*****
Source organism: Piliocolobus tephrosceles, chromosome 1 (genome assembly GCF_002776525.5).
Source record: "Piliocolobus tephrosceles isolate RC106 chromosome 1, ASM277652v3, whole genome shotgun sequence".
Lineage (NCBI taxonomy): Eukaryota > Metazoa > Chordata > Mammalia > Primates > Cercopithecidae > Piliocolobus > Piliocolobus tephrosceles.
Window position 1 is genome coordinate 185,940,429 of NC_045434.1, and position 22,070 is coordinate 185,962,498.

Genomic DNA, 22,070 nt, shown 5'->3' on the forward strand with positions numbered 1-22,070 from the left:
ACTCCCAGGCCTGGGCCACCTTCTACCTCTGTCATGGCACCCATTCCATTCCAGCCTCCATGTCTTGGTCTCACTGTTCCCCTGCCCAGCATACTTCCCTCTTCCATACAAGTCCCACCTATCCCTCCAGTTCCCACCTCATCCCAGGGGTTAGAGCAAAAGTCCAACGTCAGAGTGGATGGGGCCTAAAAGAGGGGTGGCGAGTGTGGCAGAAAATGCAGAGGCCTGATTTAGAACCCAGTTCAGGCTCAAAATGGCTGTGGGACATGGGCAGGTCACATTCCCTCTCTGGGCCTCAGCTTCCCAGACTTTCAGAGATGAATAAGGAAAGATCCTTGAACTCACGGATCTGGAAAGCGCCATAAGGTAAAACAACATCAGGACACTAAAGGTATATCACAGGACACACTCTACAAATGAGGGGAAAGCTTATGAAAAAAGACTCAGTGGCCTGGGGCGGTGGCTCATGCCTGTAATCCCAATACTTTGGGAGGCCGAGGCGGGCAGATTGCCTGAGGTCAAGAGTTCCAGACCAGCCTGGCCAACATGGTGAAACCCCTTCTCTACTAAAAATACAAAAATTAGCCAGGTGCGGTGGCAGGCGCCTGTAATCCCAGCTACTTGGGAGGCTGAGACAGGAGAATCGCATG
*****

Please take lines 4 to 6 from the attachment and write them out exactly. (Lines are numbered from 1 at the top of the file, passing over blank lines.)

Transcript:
Window position 1 is genome coordinate 185,940,429 of NC_045434.1, and position 22,070 is coordinate 185,962,498.

Genomic DNA, 22,070 nt, shown 5'->3' on the forward strand with positions numbered 1-22,070 from the left:
ACTCCCAGGCCTGGGCCACCTTCTACCTCTGTCATGGCACCCATTCCATTCCAGCCTCCATGTCTTGGTCTCACTGTTCCCCTGCCCAGCATACTTCCCTCTTCCATACAAGTCCCACCTATCCCTCCAGTTCCCACCTCATCCCAGGGGTTAGAGCAAAAGTCCAACGTCAGAGTGGATGGGGCCTAAAAGAGGGGTGGCGAGTGTGGCAGAAAATGCAGAGGCCTGATTTAGAACCCAGTTCAGGCTCAAAATGGCTGTGGGACATGGGCAGGTCACATTCCCTCTCTGGGCCTCAGCTTCCCAGACTTTCAGAGATGAATAAGGAAAGATCCTTGAACTCACGGATCTGGAAAGCGCCATAAGGTAAAACAACATCAGGACACTAAAGGTATATCACAGGACACACTCTACAAATGAGGGGAAAGCTTATGAAAAAAGACTCAGTGGCCTGGGGCGGTGGCTCATGCCTGTAATCCCAATACTTTGGGAGGCCGAGGCGGGCAGATTGCCTGAGGTCAAGAGTTCCAGACCAGCCTGGCCAACATGGTGAAACCCCTTCTCTACTAAAAATACAAAAATTAGCCAGGTGCGGTGGCAGGCGCCTGTAATCCCAGCTACTTGGGAGGCTGAGACAGGAGAATCGCATG